NEW YORK (Nov. 3)
Growing numbers of American Jewish women are suffering hardship as a result of disabilities of women in Jewish religious law concerning remarriage and divorce, according to Dr. William Salem Fisher of New York, a rabbi who is an authority on matrimony and divorce. He is a practicing attorney specializing in divorce law.
Dr. Fisher reported today to the board of directors of the National Council of Jewish Women that since Jewish religious courts in the United States have no civil power, and therefore cannot compel a Jew to give a religious divorce (Get), American Jewish women are subject to "extreme anguish and frustration."
The NCJW, whose board has been holding its five-day annual meeting here, has endorsed an International Council of Jewish Women’s petition urging rabbinical authorities to call an assembly to consider reinterpreting Jewish Religious Law to overcome some of the disabilities for Jewish women stemming from Jewish Religious Law.
Dr. Fisher noted that growing assimilation into American life had brought growing divorce rates among Jews. He also asserted that the problem was compounded by growing intermarriage among members of different movements of Judaism.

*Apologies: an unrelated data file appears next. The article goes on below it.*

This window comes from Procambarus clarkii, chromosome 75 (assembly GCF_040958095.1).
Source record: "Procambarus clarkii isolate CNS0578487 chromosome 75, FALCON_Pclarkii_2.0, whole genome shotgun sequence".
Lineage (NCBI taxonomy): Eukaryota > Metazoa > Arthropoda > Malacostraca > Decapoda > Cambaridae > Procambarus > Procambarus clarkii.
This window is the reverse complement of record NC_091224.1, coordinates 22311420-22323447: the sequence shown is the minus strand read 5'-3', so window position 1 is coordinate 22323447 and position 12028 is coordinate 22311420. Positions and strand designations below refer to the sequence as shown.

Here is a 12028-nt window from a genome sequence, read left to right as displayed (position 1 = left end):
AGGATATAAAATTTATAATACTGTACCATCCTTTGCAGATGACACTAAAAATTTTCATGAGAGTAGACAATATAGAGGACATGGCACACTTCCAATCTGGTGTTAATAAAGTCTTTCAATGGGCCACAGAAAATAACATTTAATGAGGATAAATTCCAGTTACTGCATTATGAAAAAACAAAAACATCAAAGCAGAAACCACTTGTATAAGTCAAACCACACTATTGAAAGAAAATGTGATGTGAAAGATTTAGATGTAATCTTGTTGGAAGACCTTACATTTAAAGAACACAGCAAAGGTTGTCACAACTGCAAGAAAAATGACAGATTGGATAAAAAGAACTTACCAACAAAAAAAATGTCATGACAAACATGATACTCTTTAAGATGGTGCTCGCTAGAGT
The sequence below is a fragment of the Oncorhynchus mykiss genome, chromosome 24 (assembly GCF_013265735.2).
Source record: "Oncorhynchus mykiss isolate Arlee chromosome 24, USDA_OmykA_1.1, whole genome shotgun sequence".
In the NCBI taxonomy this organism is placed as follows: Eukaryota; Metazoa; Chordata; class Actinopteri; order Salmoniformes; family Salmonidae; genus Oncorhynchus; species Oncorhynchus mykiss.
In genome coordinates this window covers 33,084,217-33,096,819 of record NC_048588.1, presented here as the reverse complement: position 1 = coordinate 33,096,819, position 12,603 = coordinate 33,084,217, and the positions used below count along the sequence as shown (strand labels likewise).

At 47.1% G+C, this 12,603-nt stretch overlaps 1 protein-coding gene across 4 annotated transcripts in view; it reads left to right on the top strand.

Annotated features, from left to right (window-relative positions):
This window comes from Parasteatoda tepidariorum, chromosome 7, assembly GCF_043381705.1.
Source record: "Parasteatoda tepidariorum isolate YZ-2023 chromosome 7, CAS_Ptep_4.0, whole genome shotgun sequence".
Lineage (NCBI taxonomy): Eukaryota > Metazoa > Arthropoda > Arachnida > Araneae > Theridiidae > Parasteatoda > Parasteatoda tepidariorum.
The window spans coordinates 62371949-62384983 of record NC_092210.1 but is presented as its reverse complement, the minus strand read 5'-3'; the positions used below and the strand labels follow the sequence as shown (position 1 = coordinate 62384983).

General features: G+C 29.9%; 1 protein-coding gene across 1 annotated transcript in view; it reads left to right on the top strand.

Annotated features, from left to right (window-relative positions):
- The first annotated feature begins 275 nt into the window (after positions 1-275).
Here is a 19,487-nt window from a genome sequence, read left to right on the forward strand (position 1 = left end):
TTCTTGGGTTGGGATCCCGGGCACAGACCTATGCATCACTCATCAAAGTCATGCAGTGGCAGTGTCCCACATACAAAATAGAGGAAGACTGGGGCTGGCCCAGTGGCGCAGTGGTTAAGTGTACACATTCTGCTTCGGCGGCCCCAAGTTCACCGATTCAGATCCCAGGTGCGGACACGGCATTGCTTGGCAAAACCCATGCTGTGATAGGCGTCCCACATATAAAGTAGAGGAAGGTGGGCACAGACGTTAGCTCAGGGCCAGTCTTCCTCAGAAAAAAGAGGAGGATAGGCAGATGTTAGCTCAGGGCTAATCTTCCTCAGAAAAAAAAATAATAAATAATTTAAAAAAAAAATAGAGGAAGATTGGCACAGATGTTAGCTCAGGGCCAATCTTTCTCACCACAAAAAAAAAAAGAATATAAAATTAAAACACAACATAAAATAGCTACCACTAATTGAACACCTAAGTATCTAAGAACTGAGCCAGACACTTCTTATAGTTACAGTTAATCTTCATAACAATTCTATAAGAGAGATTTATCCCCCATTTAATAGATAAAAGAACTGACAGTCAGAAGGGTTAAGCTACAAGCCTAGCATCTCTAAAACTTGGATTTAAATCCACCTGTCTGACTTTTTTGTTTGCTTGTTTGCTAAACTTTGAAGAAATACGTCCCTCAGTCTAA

He stated that disabilities affect all Jewish women, not just the Orthodox, since a Jewish woman desiring to remarry an Orthodox Jew must have a Get from her previous marriage. The result may be "sorrow and a breakdown of Jewish life," he said.
Citing cases where the Get was used as a weapon to obtain unfair alimony or custody provisions in civil divorce agreements, Dr. Fisher explained there was no possible relief from U.S. civil courts which insist that "separation of church and state" forbids action by them, among other reasons, in such situations. Dr. Fisher commended the NCJW for calling on rabbinical authorities of the world to meet to consider reinterpretation of Jewish Religious Law on the status of women.
The five-day NCJW meeting also heard a proposal by Mrs. Joseph Willen, its national president, urging Jews to continue their financial support of the civil rights movement, but to "step back gracefully" from leadership roles when Negroes are ready to take them over.